where n is the number of radar pixel pairs located at a distance h, R is the rainfall rate and x is the centre of the given pixel, normalized by the sample variance and averaged over the time period. The obtained variogram, characteristic of the averaged rainfall spatial structure during the peak period, was then fitted with an exponential variogram and the area A under the correlogram was calculated for the exponential variogram as . Ar can be considered as the average area of spatial rainfall structure estimated with radar measurements over the study area (Ochoa-Rodriguez et al., 2015). Characteristic length scale rc [L] of a rainfall event was defined as , where r [L] is the variogram range. Minimum required spatial resolution Δsr was defined in this work as half of the storm characteristic length scale:
This parameter describes the spatial variability of the rainfall event core.
3.1.2 Rainfall spatial variability index
Another parameter to quantify and compare the spatial variability of rainfall is the spatial rainfall variability index Iσ. This parameter was at first proposed by Smith et al. (2004), called index of rainfall variability, and then recently redefined by Lobligeois et al. (2014). This index was estimated as follows:
where σt is the standard deviation of spatially distributed hourly rainfall across all pixels in the basin, per time step t, and Rt represents the spatially averaged rainfall intensity per time step. As can be seen, Iσ corresponds to a weighted average, based on instantaneous intensity, of the standard deviation of the rainfall field during a given storm event. Small values of Iσ indicate a low rainfall variability, typical of stratiform rainfall events. Large values of Iσ generally represent convective storms, characterized by high spatial variability. In the study presented by Lobligeois et al. (2014), Iσ was applied to rainfall data measured in a French region with a resolution of 1000 m–5 min and it varied between 0 and 5.
3.1.3 Storm motion velocity and temporal rainfall variability based on storm cell tracking
Ochoa-Rodriguez et al. (2015) presented a characterization of storm motion and a definition of the minimum required temporal resolution. Storm motion was defined applying the TREC method (TRacking Radar Echoes by Correlation) proposed by Rinehart and Garvey (1978) This method allows a vector representing storm motion velocity magnitude and direction of the rainfall event to be obtained at each time step. The minimum required temporal resolution, Δtr, was obtained considering time that a storm needs to pass over the storm event characteristic length scale rc. The term Δtr can be written as follows:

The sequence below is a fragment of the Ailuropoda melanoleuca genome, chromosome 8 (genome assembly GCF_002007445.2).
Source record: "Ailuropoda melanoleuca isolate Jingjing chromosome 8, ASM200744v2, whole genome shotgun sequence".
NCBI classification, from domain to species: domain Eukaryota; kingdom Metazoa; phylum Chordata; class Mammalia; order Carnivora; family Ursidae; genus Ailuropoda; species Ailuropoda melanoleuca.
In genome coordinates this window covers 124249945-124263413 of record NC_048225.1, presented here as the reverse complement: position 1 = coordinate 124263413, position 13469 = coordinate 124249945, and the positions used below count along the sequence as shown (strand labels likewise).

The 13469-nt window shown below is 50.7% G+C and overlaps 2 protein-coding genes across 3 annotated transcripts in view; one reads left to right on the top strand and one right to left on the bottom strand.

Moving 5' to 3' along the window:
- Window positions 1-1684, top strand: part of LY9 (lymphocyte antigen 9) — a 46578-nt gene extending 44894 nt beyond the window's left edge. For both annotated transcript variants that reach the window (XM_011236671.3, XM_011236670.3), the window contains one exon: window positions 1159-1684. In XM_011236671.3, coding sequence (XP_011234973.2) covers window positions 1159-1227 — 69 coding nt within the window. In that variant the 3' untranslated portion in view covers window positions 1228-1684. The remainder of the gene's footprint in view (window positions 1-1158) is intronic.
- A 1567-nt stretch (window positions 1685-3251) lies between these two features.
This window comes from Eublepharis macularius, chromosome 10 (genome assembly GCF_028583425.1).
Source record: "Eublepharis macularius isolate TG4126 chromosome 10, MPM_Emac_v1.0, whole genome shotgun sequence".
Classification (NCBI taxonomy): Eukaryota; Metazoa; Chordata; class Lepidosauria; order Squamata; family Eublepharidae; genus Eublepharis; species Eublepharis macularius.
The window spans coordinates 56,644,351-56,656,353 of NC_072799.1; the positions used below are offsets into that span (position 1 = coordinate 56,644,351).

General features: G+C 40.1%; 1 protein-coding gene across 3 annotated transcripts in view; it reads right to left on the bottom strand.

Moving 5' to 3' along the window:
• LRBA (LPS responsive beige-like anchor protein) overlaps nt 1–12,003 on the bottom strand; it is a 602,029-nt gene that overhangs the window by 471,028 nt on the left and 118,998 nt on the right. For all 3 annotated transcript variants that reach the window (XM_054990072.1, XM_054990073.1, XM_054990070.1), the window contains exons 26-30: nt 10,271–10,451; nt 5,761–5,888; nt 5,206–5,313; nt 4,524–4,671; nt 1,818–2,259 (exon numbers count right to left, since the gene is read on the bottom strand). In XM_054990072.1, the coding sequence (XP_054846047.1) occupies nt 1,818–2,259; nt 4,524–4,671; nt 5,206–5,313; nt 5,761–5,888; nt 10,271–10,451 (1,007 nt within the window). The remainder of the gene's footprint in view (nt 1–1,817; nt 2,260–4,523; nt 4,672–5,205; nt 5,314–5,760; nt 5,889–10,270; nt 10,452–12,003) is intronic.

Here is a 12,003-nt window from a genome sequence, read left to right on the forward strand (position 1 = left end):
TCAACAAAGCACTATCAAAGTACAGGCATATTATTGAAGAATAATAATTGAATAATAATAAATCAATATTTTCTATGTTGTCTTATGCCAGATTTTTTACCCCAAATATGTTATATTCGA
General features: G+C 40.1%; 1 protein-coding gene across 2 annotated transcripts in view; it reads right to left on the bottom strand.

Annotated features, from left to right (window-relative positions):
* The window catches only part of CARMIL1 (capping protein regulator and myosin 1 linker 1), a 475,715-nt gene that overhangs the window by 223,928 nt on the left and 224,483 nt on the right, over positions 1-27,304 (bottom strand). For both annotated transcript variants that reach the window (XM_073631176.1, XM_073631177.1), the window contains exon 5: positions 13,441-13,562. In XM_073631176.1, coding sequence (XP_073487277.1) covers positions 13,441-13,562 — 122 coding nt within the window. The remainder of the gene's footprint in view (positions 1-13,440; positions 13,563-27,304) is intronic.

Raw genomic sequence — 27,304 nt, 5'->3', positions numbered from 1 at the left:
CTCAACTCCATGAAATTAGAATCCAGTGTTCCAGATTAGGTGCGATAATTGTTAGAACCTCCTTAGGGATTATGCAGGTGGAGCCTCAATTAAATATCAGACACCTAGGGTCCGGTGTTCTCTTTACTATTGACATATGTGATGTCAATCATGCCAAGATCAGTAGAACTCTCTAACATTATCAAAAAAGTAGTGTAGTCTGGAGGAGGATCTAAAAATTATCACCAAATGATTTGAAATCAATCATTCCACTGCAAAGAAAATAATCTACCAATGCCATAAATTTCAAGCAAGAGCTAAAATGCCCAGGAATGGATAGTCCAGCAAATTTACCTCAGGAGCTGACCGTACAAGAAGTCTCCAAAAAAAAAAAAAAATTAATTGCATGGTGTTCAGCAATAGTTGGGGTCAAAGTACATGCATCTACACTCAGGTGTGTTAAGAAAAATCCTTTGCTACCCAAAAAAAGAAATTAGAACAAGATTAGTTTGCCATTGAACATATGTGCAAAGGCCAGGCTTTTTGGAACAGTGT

where [L T−1] corresponds to the mean storm motion velocity magnitude, and is obtained from the average of the storm motion velocity vectors, estimated at each time step during the peak period.
3.1.4 Rainfall spatial scale based on fractional coverage of basin by storm core
In this work, a different approach to classify rainfall events is presented, considering storm spatial and temporal variability in combination with rainfall intensity thresholds. To select the thresholds Z for the nine rainfall events over the radar grid (6 km × 6 km), percentiles at 25, 50, 75 and 95 % of the entire 100 m–1 min resolution rainfall dataset were calculated. In this way it was possible to calculate the different thresholds and Z95, corresponding to the 25th, 50th, 75th and 95th percentiles.
Fractional coverage was largely studied in the literature and it was shown that it has a strong influence on flood response (Syed et al., 2003; ten Veldhuis and Schleiss, 2017). The percentage of coverage %cov used in this study, was defined as the sum of the number of pixels Nt above a threshold at each time step t divided over the total number of pixels of the catchment Ntot and over the total number of time steps d of the event:
The percentage of coverage was calculated for each event, in order to give a first classification of the spatial rainfall variability.
3.1.5 Rainfall cluster classification
Since variograms provide a strongly smoothed measure of rainfall field, we used alternative metrics to characterize the space scale and timescale of storm events based on cluster identification. To analyse the spatial variability of the storm core, we identified, for each rainfall event, the main rainfall cluster dimension SZ above the selected thresholds Z, as defined in Sect. 3.1.4.
For each time step, the area covered by rainfall above a certain threshold was considered. Main clusters were defined as the union of rainfall pixels above a given threshold. To identify the clusters, an algorithm based on Cristiano and Gaitan (2017) has been used. The algorithm executes the following rules:
All pixels above a certain threshold are considered.
A pixel is included in the cluster if at least one of its boundaries borders the cluster.
Small clusters, with an area smaller than 9 ha (about 1 % of catchment area) are ignored.
In the case of more than one cluster, the average of cluster areas is considered, in order to compare the cluster size at different time steps. This happens in only a few cases.